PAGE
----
Overcoming the Antennas-Per-Node Throughput Limit in MIMO LANs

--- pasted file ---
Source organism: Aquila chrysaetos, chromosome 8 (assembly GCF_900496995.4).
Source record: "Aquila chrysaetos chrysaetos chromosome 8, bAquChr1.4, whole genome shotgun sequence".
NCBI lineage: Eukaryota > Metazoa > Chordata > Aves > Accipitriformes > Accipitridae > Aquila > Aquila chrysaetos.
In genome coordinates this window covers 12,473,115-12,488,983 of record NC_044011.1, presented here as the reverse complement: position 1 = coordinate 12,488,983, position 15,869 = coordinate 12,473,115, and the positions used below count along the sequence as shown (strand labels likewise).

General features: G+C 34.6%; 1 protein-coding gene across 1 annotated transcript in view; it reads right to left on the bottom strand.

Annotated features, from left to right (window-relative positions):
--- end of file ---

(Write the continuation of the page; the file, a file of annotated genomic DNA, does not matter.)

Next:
Today, the number of concurrent packets in a MIMO LAN is limited by the number of antennas on the AP. This paper shows how to overcome this limit. It presents a new design where multiple client-AP pairs can communicate concurrently, on the same 802.11 channel. We demonstrate both analytically and experimentally that our design almost doubles the throughput of a MIMO LAN. The key idea underlying our approach is Interference Alignment and Cancellation (IAC), a novel technique for decoding concurrent sender-receiver pairs in MIMO LANs. It exploits two basic properties of MIMO LANs. First, MIMO transmitters can control the alignment of their signals at a receiver. Second, APs are typically connected to a backend Ethernet, which they can use for coordination. Hence, in IAC, transmitters align their signals such that the first AP can decode at least one of the concurrent packets. Once a packet is decoded, it is sent over the Ethernet to the second AP, which subtracts it from its received signal to decode a second packet, which it sends to the third AP to decode the next packet, and so on. We implement our technique in 2x2 MIMO GNU Radios, and demonstrate via wireless experiments that IAC increases the average throughput of a MIMO LAN by 1.5x on the downlink and 2x on the uplink.